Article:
Migrating to use GNU make in your application

This is the sixth chapter in the “Hello, world!” for LEDE article series. At this point, you should've already accomplished the following tasks:

  • Commissioned your development environment
  • Prepared, configured and built the tools and the cross-compilation toolchain
  • Configured the PATH environment variable
  • Created a simple “Hello, world!” application using native compilation tools
  • Created a local package feed for your application
  • Created a package manifest file for your application
  • Included your new package feed into the LEDE build system
  • Updated the package index, and installed your package from the feed
  • Built, deployed and tested the application on your target device

If you missed one or more of these steps, review the previous chapters.

Our test application is still quite simple, containing only a single source file. As a result, it is quite straightforward to compile and link it, although the syntax to do so is somewhat obscure in the package manifest:

# Package build instructions; invoke the target-specific compiler to first compile the source file, and then to link the file into the final executable
define Build/Compile
        $(TARGET_CC) $(TARGET_CFLAGS) -o $(PKG_BUILD_DIR)/helloworld.o -c $(PKG_BUILD_DIR)/helloworld.c
        $(TARGET_CC) $(TARGET_LDFLAGS) -o $(PKG_BUILD_DIR)/$1 $(PKG_BUILD_DIR)/helloworld.o
endef

As we can see, it is necessary to specify quite many options, including compilation and linking flags, source and object file names, and even the final executable name.

The working directory of the build system, when executing the instructions in the package manifest file, is the root directory where the package manifest file itself is found. As a result, if the folder variables such as $(PKG_BUILD_DIR) are not used, then the source files may not be found or the build artifacts may be placed into the incorrect directory.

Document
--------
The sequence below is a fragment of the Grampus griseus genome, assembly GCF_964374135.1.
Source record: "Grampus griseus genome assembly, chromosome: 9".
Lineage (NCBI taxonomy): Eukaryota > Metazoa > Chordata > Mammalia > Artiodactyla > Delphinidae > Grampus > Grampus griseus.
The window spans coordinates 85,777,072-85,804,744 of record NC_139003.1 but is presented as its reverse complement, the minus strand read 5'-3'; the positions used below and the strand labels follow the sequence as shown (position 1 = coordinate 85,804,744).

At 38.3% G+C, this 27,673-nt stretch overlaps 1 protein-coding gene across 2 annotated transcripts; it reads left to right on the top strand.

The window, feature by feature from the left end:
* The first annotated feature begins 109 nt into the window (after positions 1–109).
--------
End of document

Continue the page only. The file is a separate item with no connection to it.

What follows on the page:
Using GNU make is one approach to solving some of these problems.

In order to use GNU make, it is necessary to create a makefile for our test application. When writing the makefile, you will only need to pay attention to the source files of your application; the integration into the LEDE build system is done at a later stage.

Let's change to the source directory of the application and create the makefile:

cd /home/buildbot/helloworld
touch Makefile

Using a text editor, paste the following content into the file. Note that similar to the package manifest, the makefile contains long whitespace indentations. They should be replaced with a hard tab character when editing the file:

makefile
# Global target; when 'make' is run without arguments, this is what it should do
all: helloworld
 
# These variables hold the name of the compilation tool, the compilation flags and the link flags
# We make use of these variables in the package manifest
CC = gcc
CFLAGS = -Wall
LDFLAGS = 
 
# This variable identifies all header files in the directory; we use it to create a dependency chain between the object files and the source files
# This approach will re-build your application whenever any header file changes. In a more complex application, such behavior is often undesirable
DEPS = $(wildcard *.h)
 
# This variable holds all source files to consider for the build; we use a wildcard to pick all files